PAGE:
+ Order

Truth can have a variety of meanings, from the condition of being the case, being accord with a particular fact or reality, being in accord with the body of real things, events, actuality, or fidelity to an original or to a standard. It is the concordance of an abstract statement with the ultimate limit towards which endless examination would have a tendency to bring scientific belief, which concordance the conceptual statement may possess by virtue of the confession of its inaccuracy and one-sidedness, and this confession is an indispensable element of truth (Chaffee, 2000).

One of the important themes in the literature on truth is its connection to meaning, or more generally, to language. This has proven an important application of ideas about truth, and an important issue in the study of truth itself. There have been debates in the literature over what the primary bearers of truth are. Some people argue that one can know something is true and, therefore, not an opinion if it is supported by credible reasons and proof. What is accepted as fact and, therefore, truth can change because the reasons and evidence offered in support of that fact have changed, and when reasons and evidence cease to be valid, they lose their credibility. As a result, what was once true becomes untrue (Guerin, 1992).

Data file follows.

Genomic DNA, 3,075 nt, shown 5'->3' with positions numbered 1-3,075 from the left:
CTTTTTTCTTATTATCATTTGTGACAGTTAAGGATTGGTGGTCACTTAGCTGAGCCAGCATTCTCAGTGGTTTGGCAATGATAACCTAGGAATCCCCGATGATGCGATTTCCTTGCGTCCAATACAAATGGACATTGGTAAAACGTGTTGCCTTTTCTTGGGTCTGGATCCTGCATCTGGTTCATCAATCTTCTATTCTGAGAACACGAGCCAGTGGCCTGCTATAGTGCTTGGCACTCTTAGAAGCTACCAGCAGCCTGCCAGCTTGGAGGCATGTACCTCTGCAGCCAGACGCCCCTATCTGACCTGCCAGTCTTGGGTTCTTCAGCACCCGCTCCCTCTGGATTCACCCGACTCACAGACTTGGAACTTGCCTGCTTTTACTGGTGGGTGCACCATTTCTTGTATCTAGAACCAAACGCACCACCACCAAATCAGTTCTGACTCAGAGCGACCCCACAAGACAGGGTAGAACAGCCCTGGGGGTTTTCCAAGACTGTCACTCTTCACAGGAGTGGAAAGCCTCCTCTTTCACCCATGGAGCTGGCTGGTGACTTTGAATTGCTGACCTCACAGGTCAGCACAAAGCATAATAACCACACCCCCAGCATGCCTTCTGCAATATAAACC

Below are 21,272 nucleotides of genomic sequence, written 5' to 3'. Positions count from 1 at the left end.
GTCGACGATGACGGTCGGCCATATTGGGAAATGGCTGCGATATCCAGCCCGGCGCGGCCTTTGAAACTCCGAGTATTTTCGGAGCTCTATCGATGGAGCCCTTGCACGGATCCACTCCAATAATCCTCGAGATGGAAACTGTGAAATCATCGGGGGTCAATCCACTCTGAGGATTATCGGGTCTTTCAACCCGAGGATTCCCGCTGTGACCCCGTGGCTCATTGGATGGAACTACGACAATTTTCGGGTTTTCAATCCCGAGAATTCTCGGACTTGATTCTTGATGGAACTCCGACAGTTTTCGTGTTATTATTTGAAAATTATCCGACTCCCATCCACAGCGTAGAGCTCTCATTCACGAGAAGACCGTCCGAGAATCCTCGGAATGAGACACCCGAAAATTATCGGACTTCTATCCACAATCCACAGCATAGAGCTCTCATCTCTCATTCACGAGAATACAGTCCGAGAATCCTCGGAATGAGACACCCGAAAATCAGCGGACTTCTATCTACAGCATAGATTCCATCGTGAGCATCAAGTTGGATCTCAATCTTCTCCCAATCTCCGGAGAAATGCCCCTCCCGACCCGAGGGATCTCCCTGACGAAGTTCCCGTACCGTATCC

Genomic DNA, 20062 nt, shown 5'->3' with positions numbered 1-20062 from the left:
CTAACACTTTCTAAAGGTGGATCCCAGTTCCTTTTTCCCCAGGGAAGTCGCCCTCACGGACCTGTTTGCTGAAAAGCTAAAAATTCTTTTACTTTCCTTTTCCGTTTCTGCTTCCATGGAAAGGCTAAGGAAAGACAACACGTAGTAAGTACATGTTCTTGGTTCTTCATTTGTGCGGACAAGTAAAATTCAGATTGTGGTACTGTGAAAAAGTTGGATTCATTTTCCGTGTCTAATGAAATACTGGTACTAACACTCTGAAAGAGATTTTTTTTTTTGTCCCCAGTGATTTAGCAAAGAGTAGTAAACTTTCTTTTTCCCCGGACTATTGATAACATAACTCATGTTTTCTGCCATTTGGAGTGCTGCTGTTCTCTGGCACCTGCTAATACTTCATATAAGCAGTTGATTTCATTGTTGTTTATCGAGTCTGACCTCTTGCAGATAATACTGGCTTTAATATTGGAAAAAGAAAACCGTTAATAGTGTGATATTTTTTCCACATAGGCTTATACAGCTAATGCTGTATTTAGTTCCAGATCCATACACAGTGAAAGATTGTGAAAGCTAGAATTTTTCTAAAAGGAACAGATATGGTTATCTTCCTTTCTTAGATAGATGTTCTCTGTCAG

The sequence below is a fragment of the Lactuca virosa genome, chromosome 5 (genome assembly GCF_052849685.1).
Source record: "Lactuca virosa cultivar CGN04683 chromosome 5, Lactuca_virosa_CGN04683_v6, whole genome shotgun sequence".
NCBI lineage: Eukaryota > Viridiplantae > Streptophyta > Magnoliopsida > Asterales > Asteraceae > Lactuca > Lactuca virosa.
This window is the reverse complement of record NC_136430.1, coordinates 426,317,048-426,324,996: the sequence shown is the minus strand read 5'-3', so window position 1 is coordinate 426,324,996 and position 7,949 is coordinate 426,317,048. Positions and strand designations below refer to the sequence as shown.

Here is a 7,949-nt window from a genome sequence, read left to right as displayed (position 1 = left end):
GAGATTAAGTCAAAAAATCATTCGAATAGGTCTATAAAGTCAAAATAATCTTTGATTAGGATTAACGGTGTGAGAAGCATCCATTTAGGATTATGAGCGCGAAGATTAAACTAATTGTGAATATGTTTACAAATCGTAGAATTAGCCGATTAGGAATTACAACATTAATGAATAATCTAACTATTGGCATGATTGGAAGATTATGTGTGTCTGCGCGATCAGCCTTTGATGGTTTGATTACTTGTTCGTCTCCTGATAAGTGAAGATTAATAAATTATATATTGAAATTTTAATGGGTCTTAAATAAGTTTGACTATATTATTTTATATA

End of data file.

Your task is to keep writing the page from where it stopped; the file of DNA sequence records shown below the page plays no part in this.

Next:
People frequently accept opinion as fact because they do not make attempt to scrutinize either their own thinking or that of other people, especially those individuals seen as authority figures for instance, teachers, parents, government officials, church leaders and talk-radial personalities. As a result, people blindly agree to what they have always been told or what they are now being told as being the truth. People can learn to recognize truth as opposed to belief if they are ready to take the time to scrutinize what they believe. 

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